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Publication numberUS7205174 B2
Publication typeGrant
Application numberUS 11/224,119
Publication dateApr 17, 2007
Filing dateSep 13, 2005
Priority dateMar 8, 2004
Fee statusPaid
Also published asUS7329930, US20050194650, US20060008934
Publication number11224119, 224119, US 7205174 B2, US 7205174B2, US-B2-7205174, US7205174 B2, US7205174B2
InventorsChang-Li Hung
Original AssigneeOpu Microsystems Application Corp.
Export CitationBiBTeX, EndNote, RefMan
External Links: USPTO, USPTO Assignment, Espacenet
Micromechanical actuator with multiple-plane comb electrodes and methods of making
US 7205174 B2
Abstract
A micro-electro-mechanical component comprising a movable element with comb electrodes, and two stationary elements with comb electrodes aligned and stacked on each other but electrically insulated by a layer of insulation material. The movable element is supported by multiple torsional hinges and suspended over a cavity such that the element can oscillate about an axis defined by the hinges. The comb electrodes of the movable element are interdigitated with the comb electrodes of one stationary element in the same plane to form an in-plane comb actuator. The comb electrodes of the movable element are also interdigitated in an elevated plane with the comb electrodes of another stationary element to form a vertical comb actuator. As a result, the micro-electro-mechanical component is both an in-plane actuator and a vertical comb actuator, or a multiple-plane actuator. Methods of fabricating such actuator are also described.
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Claims(4)
1. A method of fabricating the comb-drive actuator comprising the steps of:
etching back side of the first semiconductor wafer to define features for alignment of subsequent steps;
etching front side of the first semiconductor wafer to specific depth to form a cavity and stationary comb electrodes by aligning to features on the back side of wafer;
oxidizing at least one surface of a second semiconductor wafer;
fusion bonding the first wafer with the second wafer with oxidized surface of the second wafer facing the etched cavity and comb electrodes of the first wafers;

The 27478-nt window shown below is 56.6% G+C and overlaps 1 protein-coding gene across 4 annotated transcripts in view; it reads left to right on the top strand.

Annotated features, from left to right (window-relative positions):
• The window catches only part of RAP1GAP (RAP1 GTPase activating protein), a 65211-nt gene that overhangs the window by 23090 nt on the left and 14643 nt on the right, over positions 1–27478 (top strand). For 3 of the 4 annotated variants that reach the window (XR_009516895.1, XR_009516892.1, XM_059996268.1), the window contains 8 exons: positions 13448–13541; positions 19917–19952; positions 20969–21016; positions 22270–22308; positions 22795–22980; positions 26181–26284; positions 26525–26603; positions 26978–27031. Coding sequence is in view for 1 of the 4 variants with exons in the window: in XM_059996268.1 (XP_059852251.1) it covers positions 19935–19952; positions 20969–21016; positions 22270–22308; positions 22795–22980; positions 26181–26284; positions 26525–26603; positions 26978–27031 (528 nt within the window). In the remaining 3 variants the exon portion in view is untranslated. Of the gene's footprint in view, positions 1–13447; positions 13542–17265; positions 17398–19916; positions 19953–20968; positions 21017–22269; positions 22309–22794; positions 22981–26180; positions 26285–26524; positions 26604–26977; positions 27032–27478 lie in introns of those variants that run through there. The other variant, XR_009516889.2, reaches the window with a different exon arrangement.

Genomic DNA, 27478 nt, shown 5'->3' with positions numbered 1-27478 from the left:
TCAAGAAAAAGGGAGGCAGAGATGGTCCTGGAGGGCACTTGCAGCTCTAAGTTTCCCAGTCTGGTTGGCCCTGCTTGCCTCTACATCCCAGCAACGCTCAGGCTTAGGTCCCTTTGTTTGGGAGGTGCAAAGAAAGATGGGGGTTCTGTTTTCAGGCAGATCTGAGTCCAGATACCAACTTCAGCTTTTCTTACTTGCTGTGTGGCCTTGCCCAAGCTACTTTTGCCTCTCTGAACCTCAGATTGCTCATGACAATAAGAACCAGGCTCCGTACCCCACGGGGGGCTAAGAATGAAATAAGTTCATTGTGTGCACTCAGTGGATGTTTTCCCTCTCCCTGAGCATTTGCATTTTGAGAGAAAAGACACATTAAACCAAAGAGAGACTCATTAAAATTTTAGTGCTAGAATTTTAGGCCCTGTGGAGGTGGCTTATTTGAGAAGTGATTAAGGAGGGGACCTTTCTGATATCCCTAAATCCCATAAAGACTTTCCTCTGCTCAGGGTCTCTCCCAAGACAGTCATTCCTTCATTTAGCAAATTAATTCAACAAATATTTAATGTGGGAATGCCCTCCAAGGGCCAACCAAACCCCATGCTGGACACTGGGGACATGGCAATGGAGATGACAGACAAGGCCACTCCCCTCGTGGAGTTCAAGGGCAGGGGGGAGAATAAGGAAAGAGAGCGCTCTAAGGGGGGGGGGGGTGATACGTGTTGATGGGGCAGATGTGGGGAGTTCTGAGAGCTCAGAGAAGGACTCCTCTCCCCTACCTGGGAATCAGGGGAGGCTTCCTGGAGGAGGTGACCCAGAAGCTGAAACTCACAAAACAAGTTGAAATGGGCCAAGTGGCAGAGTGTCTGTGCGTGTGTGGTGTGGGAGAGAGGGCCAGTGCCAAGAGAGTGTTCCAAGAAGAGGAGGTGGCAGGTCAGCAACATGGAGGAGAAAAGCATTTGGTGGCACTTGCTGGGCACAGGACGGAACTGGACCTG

etching the second wafer to form the movable element and stationary element by aligning to features on the back side of the first wafer such that the comb electrodes of the moveable element are interdigitated with the comb electrodes of the stationary element which over lap the stationary comb electrodes of the first wafer but are insulated by the oxide layer.
2. A method of fabricating the comb-drive actuator comprising the steps of:
etching back side of a Silicon-on-Insulator (SOI) wafer to form cavity, stationary comb electrodes and features for alignment of subsequent steps;
etching front side of the SOI wafer to form the movable element and stationary element by aligning to features on the back side such that the comb electrodes of the movable element are interdigitated with the comb electrodes of the stationary element which overlap the stationary comb electrodes of on the back side but are insulated by the oxide layer.
3. A method of fabricating the comb-drive actuator comprising the steps of:
etching back side of the first semiconductor wafer to define the features for alignment of subsequent steps;
etching front side of the first semiconductor wafer to form cavity and stationary comb electrodes by aligning to features on the back side of wafer;
oxidizing at least one surface of a second semiconductor wafer;
fusion bonding the first wafer with the second wafer with oxidized surface of the second wafer facing the etched cavity and comb electrodes of the first wafers;
etching trenches on the backside of the first wafer to electrically isolate the first wafer into two halves;
etching the second wafer to form the movable element and stationary element by aligning to features on the back side of the first wafer such that the comb electrodes of the movable element are interdigitated with the comb electrodes of the stationary element which overlap the stationary comb electrodes of the first wafer but are insulated by the oxide layer.
4. A method of fabricating the comb-drive actuator comprising the steps of:
etching back side of the first semiconductor wafer to define the features for alignment of subsequent steps;
etching front side of the first semiconductor wafer to form cavity and stationary comb electrodes by aligning to features on the back side of wafer;
oxidizing at least one surface of a second semiconductor wafer;
fusion bonding the first wafer with the second wafer with oxidized surface of the second wafer facing the etched cavity and comb electrodes of the first wafers;
etching trenches on the backside of the first wafer to electrically isolate the first wafer into two halves;
depositing a protective layer, eg silicon nitride of the backside of the first wafer;
depositing or growing oxide on the trenches that electrically isolate the first wafer into two halves;
depositing thin film material, such as polysilicon to the trench and the back side of the first wafer such that the two halves of the first wafer are connected but electrically insulated by the oxide;
removing the polysilicon, oxide and the protective layer on the backside of the first wafer;